Part of the answer is segmenting customers and making them offers based on their preferences, says Ed Foy Jr., CEO of eFashionSolutions. But he also embarked late last year on a strategy of leveraging social networking, by finding consumers who love the brands he supports and who will express their love for DKNY or JLo on social networks and blogs.
That’s part of creating a buzz around those products, which is the best protection against those brands becoming commodity items that can be compared to the many other apparel brands available online. “If it’s a trend setter, it’s not affected by price comparison,” Foy says.
Foy recently experienced the downs and ups of the social web. It began when a consumer attacked one of his clients on a blog over the conduct of an online sweepstakes, feedback he calls “a retailer’s worst nightmare, especially when it’s so transparent to the rest of the world.”
But other customers, including the sweepstakes winner, came to the defense of the brand in subsequent posts, neutralizing the criticism. Experiences like that convince Foy of the importance of identifying and cultivating online brand advocates. That includes making sure their orders are shipped the same day, providing them with special packaging, and sending them thank you notes and gifts.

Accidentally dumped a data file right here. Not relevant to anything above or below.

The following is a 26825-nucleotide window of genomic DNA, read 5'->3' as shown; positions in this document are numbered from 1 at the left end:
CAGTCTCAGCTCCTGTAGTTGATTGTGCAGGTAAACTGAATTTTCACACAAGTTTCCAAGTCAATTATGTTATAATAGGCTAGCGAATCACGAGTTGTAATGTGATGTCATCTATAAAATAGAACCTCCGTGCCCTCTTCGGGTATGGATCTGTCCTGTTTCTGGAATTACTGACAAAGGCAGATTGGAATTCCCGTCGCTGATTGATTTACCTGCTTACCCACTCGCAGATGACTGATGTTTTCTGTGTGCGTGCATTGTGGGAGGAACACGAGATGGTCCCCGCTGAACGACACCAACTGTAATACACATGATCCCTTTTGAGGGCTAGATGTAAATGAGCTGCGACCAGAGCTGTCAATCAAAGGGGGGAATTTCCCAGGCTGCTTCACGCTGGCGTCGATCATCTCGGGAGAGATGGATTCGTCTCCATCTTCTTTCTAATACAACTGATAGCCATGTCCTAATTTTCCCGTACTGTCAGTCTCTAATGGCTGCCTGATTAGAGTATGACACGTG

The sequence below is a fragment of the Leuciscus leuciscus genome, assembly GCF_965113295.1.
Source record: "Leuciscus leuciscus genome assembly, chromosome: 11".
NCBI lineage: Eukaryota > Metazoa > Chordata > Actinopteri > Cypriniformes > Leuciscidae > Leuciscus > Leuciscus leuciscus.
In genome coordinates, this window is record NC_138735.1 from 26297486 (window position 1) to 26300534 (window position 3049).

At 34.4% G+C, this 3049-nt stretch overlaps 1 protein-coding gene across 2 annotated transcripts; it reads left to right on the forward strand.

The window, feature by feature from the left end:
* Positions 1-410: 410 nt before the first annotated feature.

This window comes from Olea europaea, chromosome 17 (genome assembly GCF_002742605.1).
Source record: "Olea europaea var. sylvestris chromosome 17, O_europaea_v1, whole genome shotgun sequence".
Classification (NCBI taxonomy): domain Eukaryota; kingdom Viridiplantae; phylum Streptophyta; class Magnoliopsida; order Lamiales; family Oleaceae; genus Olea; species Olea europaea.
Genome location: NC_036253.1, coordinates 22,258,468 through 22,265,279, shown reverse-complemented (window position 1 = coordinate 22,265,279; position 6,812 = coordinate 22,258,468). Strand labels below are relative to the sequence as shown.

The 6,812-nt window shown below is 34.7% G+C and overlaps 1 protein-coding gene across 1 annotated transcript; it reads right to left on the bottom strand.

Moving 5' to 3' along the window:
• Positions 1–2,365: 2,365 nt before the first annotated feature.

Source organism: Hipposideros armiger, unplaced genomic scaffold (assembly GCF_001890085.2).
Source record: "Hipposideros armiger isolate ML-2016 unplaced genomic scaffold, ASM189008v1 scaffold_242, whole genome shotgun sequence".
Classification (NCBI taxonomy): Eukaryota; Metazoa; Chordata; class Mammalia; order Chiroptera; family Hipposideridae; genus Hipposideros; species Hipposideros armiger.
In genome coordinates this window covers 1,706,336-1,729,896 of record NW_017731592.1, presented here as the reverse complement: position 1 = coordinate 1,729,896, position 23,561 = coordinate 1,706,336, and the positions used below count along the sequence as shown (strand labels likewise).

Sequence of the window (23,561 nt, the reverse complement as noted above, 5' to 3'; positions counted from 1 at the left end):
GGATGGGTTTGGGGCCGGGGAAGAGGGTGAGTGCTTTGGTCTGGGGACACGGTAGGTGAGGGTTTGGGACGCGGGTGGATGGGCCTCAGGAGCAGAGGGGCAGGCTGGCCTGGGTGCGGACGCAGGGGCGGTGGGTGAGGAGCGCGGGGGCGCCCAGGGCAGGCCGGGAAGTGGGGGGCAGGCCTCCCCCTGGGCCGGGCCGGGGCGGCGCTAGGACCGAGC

It’s early days for such initiatives, and still hard to calculate return on investment. The same can be said of e-retailers’ efforts to generate sales from the explosively growing social networks, of which the two most important are MySpace and Facebook.
While only launched in 2003 and 2004 respectively, MySpace and Facebook have become as much a part of the life of U.S. teenagers as McDonald’s and iPods. MySpace was the top U.S. Internet site in terms of page views in February, and Facebook was sixth, according to comScore.
But consumers go to these sites to socialize, not shop, data suggests. Only 3% of online shoppers said they used social networks to research purchases in a survey last year by JupiterResearch. And ads on these sites generate relatively few clicks: the average cost of an order from an ad on a social network site was a hefty $50.11, compared with $19.33 for paid search and $6.85 for e-mails to customers, according to a retailer study this year by Forrester Research and online retailer association Shop.org.